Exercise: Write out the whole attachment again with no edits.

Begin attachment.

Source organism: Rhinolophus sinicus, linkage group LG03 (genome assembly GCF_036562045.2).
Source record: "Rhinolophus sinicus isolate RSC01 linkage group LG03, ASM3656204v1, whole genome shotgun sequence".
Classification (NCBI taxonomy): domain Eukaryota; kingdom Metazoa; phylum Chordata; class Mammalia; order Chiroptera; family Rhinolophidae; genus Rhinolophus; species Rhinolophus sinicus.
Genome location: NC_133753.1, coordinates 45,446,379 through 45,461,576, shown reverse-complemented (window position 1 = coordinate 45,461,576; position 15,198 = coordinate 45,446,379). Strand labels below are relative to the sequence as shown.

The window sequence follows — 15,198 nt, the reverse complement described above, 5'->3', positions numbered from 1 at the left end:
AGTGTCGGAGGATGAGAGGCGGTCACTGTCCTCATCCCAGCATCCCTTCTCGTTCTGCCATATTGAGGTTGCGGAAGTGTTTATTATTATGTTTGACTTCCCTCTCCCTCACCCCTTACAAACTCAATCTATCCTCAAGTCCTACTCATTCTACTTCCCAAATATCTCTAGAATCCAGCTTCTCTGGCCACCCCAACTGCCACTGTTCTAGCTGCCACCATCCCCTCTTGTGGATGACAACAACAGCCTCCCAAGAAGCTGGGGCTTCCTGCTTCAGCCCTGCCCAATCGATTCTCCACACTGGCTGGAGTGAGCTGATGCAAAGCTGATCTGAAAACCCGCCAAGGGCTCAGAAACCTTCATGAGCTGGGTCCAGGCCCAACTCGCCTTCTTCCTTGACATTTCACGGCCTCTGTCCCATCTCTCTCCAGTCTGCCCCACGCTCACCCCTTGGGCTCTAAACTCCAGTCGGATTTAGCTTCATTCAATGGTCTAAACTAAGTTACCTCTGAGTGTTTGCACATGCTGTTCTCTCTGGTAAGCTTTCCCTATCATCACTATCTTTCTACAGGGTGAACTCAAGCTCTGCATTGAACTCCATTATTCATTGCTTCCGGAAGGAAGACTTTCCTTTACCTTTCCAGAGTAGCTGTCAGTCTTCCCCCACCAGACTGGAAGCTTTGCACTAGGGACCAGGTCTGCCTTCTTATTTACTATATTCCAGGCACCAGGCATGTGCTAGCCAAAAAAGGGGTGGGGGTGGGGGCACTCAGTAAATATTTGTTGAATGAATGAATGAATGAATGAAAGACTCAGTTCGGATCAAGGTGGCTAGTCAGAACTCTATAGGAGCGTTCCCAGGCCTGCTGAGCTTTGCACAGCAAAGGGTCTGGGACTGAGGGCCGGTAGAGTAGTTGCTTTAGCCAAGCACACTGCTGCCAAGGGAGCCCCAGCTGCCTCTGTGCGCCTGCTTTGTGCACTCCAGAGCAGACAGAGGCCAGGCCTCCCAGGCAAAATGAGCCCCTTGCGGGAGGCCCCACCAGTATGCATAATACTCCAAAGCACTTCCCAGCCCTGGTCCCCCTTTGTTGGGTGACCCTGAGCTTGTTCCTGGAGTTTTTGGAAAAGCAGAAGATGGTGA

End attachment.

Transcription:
Source organism: Rhinolophus sinicus, linkage group LG03 (genome assembly GCF_036562045.2).
Source record: "Rhinolophus sinicus isolate RSC01 linkage group LG03, ASM3656204v1, whole genome shotgun sequence".
Classification (NCBI taxonomy): domain Eukaryota; kingdom Metazoa; phylum Chordata; class Mammalia; order Chiroptera; family Rhinolophidae; genus Rhinolophus; species Rhinolophus sinicus.
Genome location: NC_133753.1, coordinates 45,446,379 through 45,461,576, shown reverse-complemented (window position 1 = coordinate 45,461,576; position 15,198 = coordinate 45,446,379). Strand labels below are relative to the sequence as shown.

The window sequence follows — 15,198 nt, the reverse complement described above, 5'->3', positions numbered from 1 at the left end:
AGTGTCGGAGGATGAGAGGCGGTCACTGTCCTCATCCCAGCATCCCTTCTCGTTCTGCCATATTGAGGTTGCGGAAGTGTTTATTATTATGTTTGACTTCCCTCTCCCTCACCCCTTACAAACTCAATCTATCCTCAAGTCCTACTCATTCTACTTCCCAAATATCTCTAGAATCCAGCTTCTCTGGCCACCCCAACTGCCACTGTTCTAGCTGCCACCATCCCCTCTTGTGGATGACAACAACAGCCTCCCAAGAAGCTGGGGCTTCCTGCTTCAGCCCTGCCCAATCGATTCTCCACACTGGCTGGAGTGAGCTGATGCAAAGCTGATCTGAAAACCCGCCAAGGGCTCAGAAACCTTCATGAGCTGGGTCCAGGCCCAACTCGCCTTCTTCCTTGACATTTCACGGCCTCTGTCCCATCTCTCTCCAGTCTGCCCCACGCTCACCCCTTGGGCTCTAAACTCCAGTCGGATTTAGCTTCATTCAATGGTCTAAACTAAGTTACCTCTGAGTGTTTGCACATGCTGTTCTCTCTGGTAAGCTTTCCCTATCATCACTATCTTTCTACAGGGTGAACTCAAGCTCTGCATTGAACTCCATTATTCATTGCTTCCGGAAGGAAGACTTTCCTTTACCTTTCCAGAGTAGCTGTCAGTCTTCCCCCACCAGACTGGAAGCTTTGCACTAGGGACCAGGTCTGCCTTCTTATTTACTATATTCCAGGCACCAGGCATGTGCTAGCCAAAAAAGGGGTGGGGGTGGGGGCACTCAGTAAATATTTGTTGAATGAATGAATGAATGAATGAAAGACTCAGTTCGGATCAAGGTGGCTAGTCAGAACTCTATAGGAGCGTTCCCAGGCCTGCTGAGCTTTGCACAGCAAAGGGTCTGGGACTGAGGGCCGGTAGAGTAGTTGCTTTAGCCAAGCACACTGCTGCCAAGGGAGCCCCAGCTGCCTCTGTGCGCCTGCTTTGTGCACTCCAGAGCAGACAGAGGCCAGGCCTCCCAGGCAAAATGAGCCCCTTGCGGGAGGCCCCACCAGTATGCATAATACTCCAAAGCACTTCCCAGCCCTGGTCCCCCTTTGTTGGGTGACCCTGAGCTTGTTCCTGGAGTTTTTGGAAAAGCAGAAGATGGTGA